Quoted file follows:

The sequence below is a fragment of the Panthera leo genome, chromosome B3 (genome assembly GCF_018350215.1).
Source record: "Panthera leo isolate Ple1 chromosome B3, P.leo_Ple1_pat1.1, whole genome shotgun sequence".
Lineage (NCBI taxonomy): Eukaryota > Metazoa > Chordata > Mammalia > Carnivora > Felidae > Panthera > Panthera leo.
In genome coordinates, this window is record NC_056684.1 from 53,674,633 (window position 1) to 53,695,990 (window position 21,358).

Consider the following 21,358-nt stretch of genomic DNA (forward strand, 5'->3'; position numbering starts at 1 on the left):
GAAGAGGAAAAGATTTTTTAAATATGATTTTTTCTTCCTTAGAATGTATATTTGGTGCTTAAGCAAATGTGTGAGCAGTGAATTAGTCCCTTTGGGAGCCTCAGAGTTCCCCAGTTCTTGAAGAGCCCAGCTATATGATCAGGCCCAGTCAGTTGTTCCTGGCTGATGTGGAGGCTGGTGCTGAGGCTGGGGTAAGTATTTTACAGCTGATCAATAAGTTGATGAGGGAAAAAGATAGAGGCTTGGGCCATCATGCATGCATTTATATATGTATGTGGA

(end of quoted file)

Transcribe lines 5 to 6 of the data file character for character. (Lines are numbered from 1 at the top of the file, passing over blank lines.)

Consider the following 21,358-nt stretch of genomic DNA (forward strand, 5'->3'; position numbering starts at 1 on the left):
GAAGAGGAAAAGATTTTTTAAATATGATTTTTTCTTCCTTAGAATGTATATTTGGTGCTTAAGCAAATGTGTGAGCAGTGAATTAGTCCCTTTGGGAGCCTCAGAGTTCCCCAGTTCTTGAAGAGCCCAGCTATATGATCAGGCCCAGTCAGTTGTTCCTGGCTGATGTGGAGGCTGGTGCTGAGGCTGGGGTAAGTATTTTACAGCTGATCAATAAGTTGATGAGGGAAAAAGATAGAGGCTTGGGCCATCATGCATGCATTTATATATGTATGTGGA